And so, in this proposed measure, Mr. President, we have deleted that entire controversial provision. By doing so, we now give our Filipino brothers and sisters abroad the right of suffrage without any preconditions. They can keep cooking and eating adobo while abroad, and voting for their national candidates in the Philippines, without having the COMELEC and even the DFA looking over their shoulders.

Pinoy Comeback Kids can now also register and vote

Mr. President, as more Filipinos overseas discover for themselves that it is indeed more fun in the Philippines, we envision many of them to return home even before the twilight of their years.

Our proposed measure seeks to amend the law on Overseas Absentee Voting by allowing registration, and thereafter the exercise of the right to vote, for Filipinos who have reacquired and/or retained their Philippine Citizenship pursuant to Republic Act 9225. Their numbers are growing, and their interest in the future of our country remains high; and because of the Internet, many of them are very much aware about the track records of public servants in this hall and outside of it.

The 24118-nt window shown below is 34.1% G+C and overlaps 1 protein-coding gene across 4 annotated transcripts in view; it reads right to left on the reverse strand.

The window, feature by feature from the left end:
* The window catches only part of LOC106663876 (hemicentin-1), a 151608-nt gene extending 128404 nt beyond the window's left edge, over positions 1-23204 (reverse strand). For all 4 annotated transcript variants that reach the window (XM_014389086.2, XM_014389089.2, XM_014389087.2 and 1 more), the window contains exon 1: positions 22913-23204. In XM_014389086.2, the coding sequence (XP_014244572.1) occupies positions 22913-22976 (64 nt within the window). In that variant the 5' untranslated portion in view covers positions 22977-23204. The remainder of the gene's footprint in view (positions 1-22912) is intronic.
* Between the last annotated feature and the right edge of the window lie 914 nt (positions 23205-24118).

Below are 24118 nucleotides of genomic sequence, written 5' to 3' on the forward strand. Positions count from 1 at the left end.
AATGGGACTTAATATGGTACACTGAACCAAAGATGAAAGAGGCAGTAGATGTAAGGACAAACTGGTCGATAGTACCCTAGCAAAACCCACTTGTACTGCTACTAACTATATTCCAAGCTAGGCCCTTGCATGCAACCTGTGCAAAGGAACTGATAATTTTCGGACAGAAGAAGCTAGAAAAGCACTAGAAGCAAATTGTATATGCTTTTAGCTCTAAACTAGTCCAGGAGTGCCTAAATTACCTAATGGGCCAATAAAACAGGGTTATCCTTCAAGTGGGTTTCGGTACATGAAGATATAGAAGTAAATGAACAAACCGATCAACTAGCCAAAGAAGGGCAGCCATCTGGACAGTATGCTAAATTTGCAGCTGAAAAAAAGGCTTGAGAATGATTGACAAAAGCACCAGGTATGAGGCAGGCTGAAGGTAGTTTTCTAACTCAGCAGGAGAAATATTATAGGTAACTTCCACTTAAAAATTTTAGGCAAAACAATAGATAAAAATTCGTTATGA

Easing the workload of the COMELEC through the RERB

Mr. President, the Commission on Elections cannot operationalize the Overseas Absentee Voting registration and elections from Manila and hope to get the best response. Since this is already enshrined in our law and is part of our national electoral system, it makes sense to invest in institutional mechanisms that would truly give life to the constitutional provision on absentee voting.

It is for this reason that our committee wishes to recommend the creation of a Resident Election Registration Board (RERB) to be situated in our posts abroad. The RERB shall have the power to deactivate, reactivate and/or cancel registration records.

The RERB shall be a three-person board composed of:

a. A career official of the Department of Foreign Affairs (DFA) as chairperson; b. The most senior officer from the Department of Labor and Employment (DOLE) or any government agency of the Philippines maintaining offices abroad as member; and, c. A registered overseas voter of known probity, as member.